I am wishing you Happy New Year 2008 from downtown Seoul, surrounded by tens of thousands of Koreans and Foreigners all singing, dancing and letting off hundreds of fireworks while literally ringing in the New Year!
But how did I get here?!
The weather forecast for last night was clear with a 100% chance of freezing your figures off, so Steve and I decided to dress warmly.
We wandered down to our local subway stop (Sinchon); Steve with his ice cream and me with my celon tea. Soon, we are zipping along the rail lines towards Enljir0-3, six stops on Line 3. We use our $1 subway ticket to exit the gate and climb the stairs to the street (there are no escalators). Steve buys a glowstick hat from one of the hundreds of street vendors.
We are early so we decide to eat something. I suggest sumgyeopsal (barbecued pork), so we stop in at a small restaurant off the main street. The warmth of the food and the warmth of the celebratory mood make us giddy and we decide to get 100 people to say "Happy New Year" to us. A New Year Challenge!
Everyone we pass (at this point - 10pm - the crowds are getting thicker), we wish them a Happy New Year, and if they respond likewise, we can count it. After 10 minutes, we were at 24 "Happy New Years." Couples, children, students, families, store owners, police officers - No One was safe! As we approach Jongno Tower, we are at 76 "Happy New Years" and it is becoming impossible to move without touching anyone. We watch traditional Korean dancers drum and dance and twirl their ribbon attached to their hats. Three Korean children wish US a Happy New Year, so Steve gives them his glowstick hat.
The big laser green "11:16" projected onto an adjacent building (which also has a gigantic neon Christmas tree) ticks forward a minute. The crowds press forward toward the stage and temple, as celebrity hosts talk about the festivities planned after the countdown. I cannot understand anything. The temple holds a gargantuan bell that is rung 33 times at midnight to mark the transition into a new year - the number 33 symbolizes luck in Korean.
Soon, over 50,000 people are crowded into the closed-down intersection. We meet Vince, an American who just stumbled on this "little" celebration. 11:32. Politicians talk on the stage. Fireworks (roman candles - illegal this year for the first time!) begin to shoot off from within the crowd. Police are unable to stop them.
11:45. An amazing Korean drum show begins the official countdown. A Korean Backstreet Boys-like band performs. The Koreans around me go crazy. Another Pussycat Dolls-like band plays. Excitement builds. The fireworks are going off almost continuously. I brush soot out of one eye.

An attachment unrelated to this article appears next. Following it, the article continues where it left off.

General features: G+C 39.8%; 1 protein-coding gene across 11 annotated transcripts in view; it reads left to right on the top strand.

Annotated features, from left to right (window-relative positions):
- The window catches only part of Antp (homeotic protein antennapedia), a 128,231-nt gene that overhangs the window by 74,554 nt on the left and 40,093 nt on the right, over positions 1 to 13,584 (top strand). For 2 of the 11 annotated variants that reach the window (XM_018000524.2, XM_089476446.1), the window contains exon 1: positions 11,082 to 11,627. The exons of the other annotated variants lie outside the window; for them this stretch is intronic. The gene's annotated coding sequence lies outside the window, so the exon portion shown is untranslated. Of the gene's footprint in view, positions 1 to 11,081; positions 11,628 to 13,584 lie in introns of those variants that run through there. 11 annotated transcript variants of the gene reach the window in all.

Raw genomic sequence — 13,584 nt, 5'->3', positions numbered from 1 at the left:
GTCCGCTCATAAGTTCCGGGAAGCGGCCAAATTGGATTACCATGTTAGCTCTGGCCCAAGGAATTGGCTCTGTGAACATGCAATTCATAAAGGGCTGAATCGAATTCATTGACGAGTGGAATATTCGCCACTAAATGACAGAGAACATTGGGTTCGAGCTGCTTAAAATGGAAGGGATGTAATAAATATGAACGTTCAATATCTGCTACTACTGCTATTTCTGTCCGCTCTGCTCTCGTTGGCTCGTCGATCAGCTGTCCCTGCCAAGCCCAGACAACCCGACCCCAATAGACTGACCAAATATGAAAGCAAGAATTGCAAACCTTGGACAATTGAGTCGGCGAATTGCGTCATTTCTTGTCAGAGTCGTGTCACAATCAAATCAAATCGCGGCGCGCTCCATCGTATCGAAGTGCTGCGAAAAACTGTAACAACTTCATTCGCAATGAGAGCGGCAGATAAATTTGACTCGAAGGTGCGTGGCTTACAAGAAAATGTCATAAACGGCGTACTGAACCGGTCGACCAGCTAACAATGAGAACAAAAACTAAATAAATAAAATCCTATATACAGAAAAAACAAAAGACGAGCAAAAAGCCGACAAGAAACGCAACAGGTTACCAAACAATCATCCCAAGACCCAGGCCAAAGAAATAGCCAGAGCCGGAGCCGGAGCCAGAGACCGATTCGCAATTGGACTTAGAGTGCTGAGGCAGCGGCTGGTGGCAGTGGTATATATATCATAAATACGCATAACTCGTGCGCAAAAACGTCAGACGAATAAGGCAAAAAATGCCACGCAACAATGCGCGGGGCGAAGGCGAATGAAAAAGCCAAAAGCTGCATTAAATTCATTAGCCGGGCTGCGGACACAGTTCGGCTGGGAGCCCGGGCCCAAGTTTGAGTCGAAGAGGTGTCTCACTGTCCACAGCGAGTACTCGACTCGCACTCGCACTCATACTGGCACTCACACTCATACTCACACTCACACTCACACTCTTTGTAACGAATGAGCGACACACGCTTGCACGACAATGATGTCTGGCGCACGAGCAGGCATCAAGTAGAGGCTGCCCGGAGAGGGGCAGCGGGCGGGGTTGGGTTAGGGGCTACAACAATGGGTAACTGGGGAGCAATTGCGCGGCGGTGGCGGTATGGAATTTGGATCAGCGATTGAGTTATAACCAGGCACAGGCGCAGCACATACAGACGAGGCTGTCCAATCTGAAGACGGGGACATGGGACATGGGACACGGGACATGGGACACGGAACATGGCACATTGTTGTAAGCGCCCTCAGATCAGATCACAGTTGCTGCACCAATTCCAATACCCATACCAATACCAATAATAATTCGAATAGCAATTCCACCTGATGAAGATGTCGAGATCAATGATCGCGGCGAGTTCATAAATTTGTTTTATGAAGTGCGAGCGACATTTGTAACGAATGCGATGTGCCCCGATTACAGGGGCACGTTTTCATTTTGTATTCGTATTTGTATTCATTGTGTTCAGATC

11:58. The celebrity announcers come back on the stage and build up the crowd. 11:59. I can no longer hear them over the fireworks. Everyone is grinning, excited for the moment. 11:59:30. The giant video screens scan the crowds; shy Korean girls recoil at their 10m high faces. 11:59:50. The Countdown begins. In Korean and English, at the same time.
10, 9, 8, 7, 6, 5........4....... 3.................. 2............................ 1.............................
HAPPY NEW YEAR!!!!!
12:00:00! The giant Bosingak bell is struck as the fireworks erupt in glorious wonder and everyone yells and hugs and kisses and jumps up and down and the celebrities begin singing Auld Lang Sign in Korean and everyone joins in except the foreigners who really only know the first two lines of it in English anyway so we just lalala the rest...
Then more rock and pop and opera and lounge singers take the stage as the crowd sings along. Fireworks continue to fly. Someone hands us 6 roman candles, so we release them into the spotlit sky. We meet three very drunk Indians and an awesome group of Korean guys, one of which - Sean - lived in Surrey, Vancouver for 4 years. Yeah, Surrey.
An hour later, the crowd begins to thin and the police move in like a centipede, arms linked. Street cleaners sweep around our feet, but the fireworks continue. Vice decides to make a move towards the stage and we never see him again. Steve and I enjoy the slowing festivities and confirm that we have definitely surpassed our 100 "Happy New Years."
We begin to walk down the now almost abandoned main street and meet another American, Tom, who suggests hitting the bars of downtown Seoul. So we join him and some other Americans, Canadians and Koreans and celebrate the New Year of 2008 in Style!
(As a footnote to this post, we received a message from JiSoo, one of our Korean friends. Apperently, our "Happy New Year" Challenge was caught on film and we were shown three times across Korea on the news networks! I will try to find a link to it in another post! Hahaha!)